The air cargo industry needs to come up with a credible security regime if it is to avoid more stringent screening legislation from the US Congress, Rob Bonner, the former commissioner of US Customs warned the TIACA Executive Conference in Cologne in mid-March.
Bonner, held his post from 10 September 2001 until 2005, and was responsible for putting in place advanced cargo manifesting, the C-TPAT (Customs-Trade Partnership against Terrorism) programme which now has some 8,000 companies as members, and an automated threat assessment system.
He told delegates that members of Congress still had “serious reservations” about the Known Shipper programme, and there was “a real danger” that Congress would try and impose 100 percent physical screening on air cargo.
An attack on a commercial aircraft would also have “signifi cant consequences” for air cargo with the security regime in its present state, Bonner said, possibly sparking knee-jerk reactions from the US authorities.
By contrast he reckoned that the system in place for maritime freight, which includes C-TPAT, inspections of shipments before they leave the port of origin, and tamper-proof seals on containers, was probably robust enough not to be called into question after a terrorist incident.
Bonner said that a credible system that would reassure Congress could be built from the current Known Shipper programme, but would need to include proper security audits of shipper premises, independent inspections to verify that standards were being complied with, and an automated system to target inspections on high risk shipments, which he reckoned would be a “relatively small percentage” of the total.
He conceded that the European Authorised Economic Agent programme probably had more of these elements than the US Known Shipper programme, but said the standards could also come from an initiative within the industry: “What air cargo needs to do is demonstrate that it has a minimum level of standards globally.”
On the topic of inspections, he said that US Customs and Border Protection had recruited 200 validators for the C-TPAT programme who had verifi ed at least half of the participants, including overseas premises. “The rest know they might be inspected at any time and so they have a reason to comply.”
Bonner, who is now a private lawyer and no longer has any US government role, skirted around the question of why the US Transportation Security Administration, which has had responsibility for air cargo security since 9/11, had not copied the Customs scheme which is so effective for maritime cargo.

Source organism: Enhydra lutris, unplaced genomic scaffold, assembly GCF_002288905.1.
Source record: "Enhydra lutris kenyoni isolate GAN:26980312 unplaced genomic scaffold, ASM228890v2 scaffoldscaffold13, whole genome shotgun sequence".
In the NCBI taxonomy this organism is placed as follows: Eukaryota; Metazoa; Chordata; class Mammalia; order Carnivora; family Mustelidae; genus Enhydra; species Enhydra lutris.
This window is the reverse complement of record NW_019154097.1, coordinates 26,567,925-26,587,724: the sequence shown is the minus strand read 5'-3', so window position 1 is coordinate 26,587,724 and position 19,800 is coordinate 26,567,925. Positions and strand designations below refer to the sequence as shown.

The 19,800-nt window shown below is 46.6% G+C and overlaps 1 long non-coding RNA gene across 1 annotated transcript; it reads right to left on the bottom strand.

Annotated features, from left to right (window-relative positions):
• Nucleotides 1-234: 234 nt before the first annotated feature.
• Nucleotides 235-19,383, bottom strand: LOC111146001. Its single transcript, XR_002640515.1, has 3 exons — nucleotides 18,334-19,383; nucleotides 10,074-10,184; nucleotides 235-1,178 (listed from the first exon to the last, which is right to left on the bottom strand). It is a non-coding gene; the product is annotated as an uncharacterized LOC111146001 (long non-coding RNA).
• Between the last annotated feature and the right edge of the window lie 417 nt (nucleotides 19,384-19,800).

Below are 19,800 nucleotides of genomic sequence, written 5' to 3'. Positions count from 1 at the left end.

He conceded that the the continuing debate on air cargo security in the US Congress had been “exacerbated” by the division of responsibility between the two agencies, but said a proposal to adopt the Container Security Initiative and C-TPAT for air cargo had been rejected in 2003 in favour of leaving the responsibility for preinspection of cargo before departureto the TSA.
Interestingly, he also claimed that one reason that Customs had been able to move so quickly and effectively was that it was not bound by Congressional mandate, as the TSA is, and had been able to consult quietly with the industry about what would make aneffective security regime.
Bonner stressed that whereas on the day after 9/11, his key priority as commissioner of Customs had become security, backlogs of cargo at US borders and key automotive factories shutting down for lack of parts had soon persuaded him that keeping trade fl owing was equally important. “I realised early on that these two goals don’t have to be mutually exclusive,”he said.
With air accounting for 21 percent of US imports by volume – or an even larger percentage once crude oil imports were eliminated – that was equally valid for the air cargo industry. Only a layered and targetted approach to security could secure the twin goals for cargo, he added. “In my view, 100 percent screening of air cargo would defeat the whole purpose of shipping cargo by air. It would be extremelydestructive and not necessary.”
Bonner also had a warning for countries who saw this as a mainly US problem, pointing out that Al Qaeda had targetted countries right across the world, and had even planned to bomb trains crossing the Cologne railway bridge right outside the conferencehall in July 2006.
“It is in the interests of all of you in this hall to have a good security system,” he told delegates. “It is essential to protect your assets, your people and the future of your business. You have to look on cargo security like insurance, as a necessary part of doing business. If there was another incident, it would cost all of you a tremendous amount of money.”
This was seconded by Tony Ellerbeck, director of Aviation Security Limited, a UK-based consultancy which advises the UK Department of Transport, who appeared on a panel discussion following Bonner’s speech. “It is not a matter of if there is another incident, but when,” he warned. “Security has not so far been part of the production process in air cargo, and it needs to be.”
As for who might take the lead in drawing up a new security regime for cargo, there seemed little agreement in the conference hall. Bonner suggested TIACA should take a role. Jack Boisen, new chairman of TIACA, who as cargo boss of Continental has been particularly interested in security issues, responded that the association was looking at having more global discussions on the topic. – Peter Conway